In the practice of communion not only do believers form narrative commonality through shared experience but a more profound merging of story occurs as the gathered community enters the story of Jesus. In the Church of the Brethren we practice feetwashing, agape meal and the Eucharist as a threefold communion. The Early Brethren went to extraordinary lengths to form this practice as the first disciples practiced it. For some this may be a trivial point but in terms of narrative and in light of affective practice on identity, it is significant as the gathered believers enter into the Jesus story through the mimetic telling and acting out of the narrative. This practice transcends the simple remembrance of cognitive knowledge to holistic body knowledge (as the very muscles and sinew of the participants takes on the memory as part of the story) as the believers enter the drama with explanatory narration and physical engagement in the movements of the Lord’s Supper.[3] Thus the community of believers not only enters this story but becomes part of the story as it is physically lived out in the moment.

In a world that continues to elevate information, the individual and politicize community creating an overwhelming chasm of division which is destructive to identity at worst and distorts identity at best. It seems that the answer to the present community conundrums lies not only in the story we tell but the story we live. The narrative nature of human existence is significant, but more significant is the story to which all people are invited to enter. It’s not enough to simply tell yet another story to a world filled with stories regardless of the hope it may promise. Stories become real when they are lived and entered into. And the gathered disciples embody the risen Messiah in as much as they live the Messiah’s story.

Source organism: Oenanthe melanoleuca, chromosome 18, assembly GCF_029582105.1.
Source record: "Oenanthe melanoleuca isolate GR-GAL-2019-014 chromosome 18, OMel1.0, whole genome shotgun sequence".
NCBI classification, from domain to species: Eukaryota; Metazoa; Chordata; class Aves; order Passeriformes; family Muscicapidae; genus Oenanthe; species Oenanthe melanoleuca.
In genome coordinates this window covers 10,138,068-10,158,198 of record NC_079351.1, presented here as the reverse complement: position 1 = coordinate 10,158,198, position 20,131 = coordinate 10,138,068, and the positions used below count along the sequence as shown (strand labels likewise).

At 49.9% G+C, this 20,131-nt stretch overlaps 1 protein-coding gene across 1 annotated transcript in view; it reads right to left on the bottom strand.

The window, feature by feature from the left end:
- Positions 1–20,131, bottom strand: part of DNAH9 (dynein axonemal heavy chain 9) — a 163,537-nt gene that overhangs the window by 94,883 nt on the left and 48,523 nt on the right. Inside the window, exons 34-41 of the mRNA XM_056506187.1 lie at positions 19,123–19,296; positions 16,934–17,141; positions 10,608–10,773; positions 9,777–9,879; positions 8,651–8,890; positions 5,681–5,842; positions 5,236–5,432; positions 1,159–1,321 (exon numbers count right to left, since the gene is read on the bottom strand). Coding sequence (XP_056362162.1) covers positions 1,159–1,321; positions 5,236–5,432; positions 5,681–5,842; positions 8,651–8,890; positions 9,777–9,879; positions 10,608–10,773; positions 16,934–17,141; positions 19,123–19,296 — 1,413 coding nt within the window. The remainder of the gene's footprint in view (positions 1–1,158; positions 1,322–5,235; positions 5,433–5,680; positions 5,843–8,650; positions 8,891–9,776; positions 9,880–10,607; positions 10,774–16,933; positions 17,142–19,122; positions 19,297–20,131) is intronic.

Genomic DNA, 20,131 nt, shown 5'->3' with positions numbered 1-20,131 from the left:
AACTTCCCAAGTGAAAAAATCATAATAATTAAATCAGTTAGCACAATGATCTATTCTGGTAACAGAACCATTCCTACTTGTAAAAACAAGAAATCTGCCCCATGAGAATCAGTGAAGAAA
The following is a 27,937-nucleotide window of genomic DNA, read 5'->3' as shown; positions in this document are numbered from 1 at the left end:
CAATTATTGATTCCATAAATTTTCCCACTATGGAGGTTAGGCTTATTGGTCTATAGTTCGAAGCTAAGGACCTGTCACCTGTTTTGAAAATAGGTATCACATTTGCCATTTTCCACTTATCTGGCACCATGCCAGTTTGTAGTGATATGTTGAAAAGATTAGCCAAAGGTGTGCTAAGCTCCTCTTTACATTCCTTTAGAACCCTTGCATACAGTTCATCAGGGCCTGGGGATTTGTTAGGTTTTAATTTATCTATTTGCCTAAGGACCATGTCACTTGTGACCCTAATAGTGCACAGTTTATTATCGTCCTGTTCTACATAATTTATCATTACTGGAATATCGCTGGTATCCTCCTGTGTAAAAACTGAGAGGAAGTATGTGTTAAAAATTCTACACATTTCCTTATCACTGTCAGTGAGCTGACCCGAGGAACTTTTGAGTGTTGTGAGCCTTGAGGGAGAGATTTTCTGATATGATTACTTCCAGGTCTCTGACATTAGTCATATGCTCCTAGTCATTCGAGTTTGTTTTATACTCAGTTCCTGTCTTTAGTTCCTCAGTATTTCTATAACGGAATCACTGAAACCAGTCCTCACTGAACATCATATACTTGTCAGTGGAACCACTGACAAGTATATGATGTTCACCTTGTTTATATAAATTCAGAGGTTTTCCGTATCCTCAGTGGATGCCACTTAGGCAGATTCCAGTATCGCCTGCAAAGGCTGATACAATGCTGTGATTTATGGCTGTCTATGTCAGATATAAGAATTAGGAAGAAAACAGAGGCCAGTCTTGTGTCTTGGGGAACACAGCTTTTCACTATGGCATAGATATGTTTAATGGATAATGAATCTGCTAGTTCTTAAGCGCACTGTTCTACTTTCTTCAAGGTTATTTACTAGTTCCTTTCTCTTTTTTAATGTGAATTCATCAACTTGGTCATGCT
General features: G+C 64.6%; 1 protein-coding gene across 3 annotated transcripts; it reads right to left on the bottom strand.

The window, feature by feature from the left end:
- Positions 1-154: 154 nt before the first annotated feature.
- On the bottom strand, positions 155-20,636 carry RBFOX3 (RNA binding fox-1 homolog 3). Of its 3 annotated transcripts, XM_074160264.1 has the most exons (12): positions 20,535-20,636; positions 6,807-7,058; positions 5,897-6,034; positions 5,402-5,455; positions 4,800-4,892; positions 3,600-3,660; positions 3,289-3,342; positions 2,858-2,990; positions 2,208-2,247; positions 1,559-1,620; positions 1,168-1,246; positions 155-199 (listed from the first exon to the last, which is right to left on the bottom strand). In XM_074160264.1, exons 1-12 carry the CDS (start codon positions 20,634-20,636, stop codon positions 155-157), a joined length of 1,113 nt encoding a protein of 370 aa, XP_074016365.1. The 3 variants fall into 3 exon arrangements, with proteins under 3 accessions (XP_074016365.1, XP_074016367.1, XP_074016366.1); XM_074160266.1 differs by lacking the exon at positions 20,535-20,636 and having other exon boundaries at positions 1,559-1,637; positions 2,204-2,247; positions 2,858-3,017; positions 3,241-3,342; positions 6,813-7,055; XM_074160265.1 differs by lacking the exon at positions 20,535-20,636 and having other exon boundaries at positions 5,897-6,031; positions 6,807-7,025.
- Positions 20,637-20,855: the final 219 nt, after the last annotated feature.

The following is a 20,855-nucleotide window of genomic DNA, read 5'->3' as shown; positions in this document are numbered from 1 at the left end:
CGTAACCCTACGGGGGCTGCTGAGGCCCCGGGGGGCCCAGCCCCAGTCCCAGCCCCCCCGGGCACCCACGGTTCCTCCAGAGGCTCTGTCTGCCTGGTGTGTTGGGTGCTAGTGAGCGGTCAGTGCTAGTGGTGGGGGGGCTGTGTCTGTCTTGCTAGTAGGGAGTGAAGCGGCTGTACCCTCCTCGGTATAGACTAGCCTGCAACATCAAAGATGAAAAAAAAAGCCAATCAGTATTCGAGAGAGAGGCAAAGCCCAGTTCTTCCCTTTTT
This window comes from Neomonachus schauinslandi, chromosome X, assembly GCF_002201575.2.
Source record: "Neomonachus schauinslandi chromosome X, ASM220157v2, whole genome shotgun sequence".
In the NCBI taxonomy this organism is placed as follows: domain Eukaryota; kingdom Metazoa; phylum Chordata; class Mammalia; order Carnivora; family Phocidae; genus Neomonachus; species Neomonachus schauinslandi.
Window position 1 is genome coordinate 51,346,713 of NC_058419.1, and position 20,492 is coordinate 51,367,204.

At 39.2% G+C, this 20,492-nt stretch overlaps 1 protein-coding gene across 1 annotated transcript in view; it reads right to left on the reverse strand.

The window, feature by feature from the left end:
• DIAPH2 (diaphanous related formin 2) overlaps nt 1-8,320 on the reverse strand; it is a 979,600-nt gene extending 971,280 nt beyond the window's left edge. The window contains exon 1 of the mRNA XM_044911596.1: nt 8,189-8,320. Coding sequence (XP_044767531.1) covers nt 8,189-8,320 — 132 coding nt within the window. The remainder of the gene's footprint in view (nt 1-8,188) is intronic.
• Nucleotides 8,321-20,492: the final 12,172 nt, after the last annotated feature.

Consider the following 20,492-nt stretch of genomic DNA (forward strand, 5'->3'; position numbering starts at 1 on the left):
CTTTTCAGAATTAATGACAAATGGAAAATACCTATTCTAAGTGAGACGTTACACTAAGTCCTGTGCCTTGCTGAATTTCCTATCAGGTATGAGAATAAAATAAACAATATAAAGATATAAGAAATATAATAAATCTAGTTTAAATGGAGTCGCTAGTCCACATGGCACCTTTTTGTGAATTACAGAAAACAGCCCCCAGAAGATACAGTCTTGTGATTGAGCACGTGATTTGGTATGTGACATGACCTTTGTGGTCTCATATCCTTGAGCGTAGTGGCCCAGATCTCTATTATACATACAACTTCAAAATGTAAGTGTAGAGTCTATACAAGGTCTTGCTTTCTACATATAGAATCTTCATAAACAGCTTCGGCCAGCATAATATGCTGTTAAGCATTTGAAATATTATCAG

[1]In the book John Christopher Thomas poses a final question regarding “the theological relevance of the Johannine community’s view of footwashing for contemporary Christian worship.” Perhaps this may contribute in some small way to an understanding of its relevance. Footwashing in John 13 and the Johannine Community. (Sheffield: JSOT Press, 1993), 189.

[2]Alasdair MacIntyre, After Virtue, second edition.  (Notre Dame: University of Notre Dame Press, 1984).

[3]See James K. A. Smith’s Desiring the Kingdom for the significance of formative practices.

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  1. […] Communion and Identity Formation(hermestable.wordpress.com) […]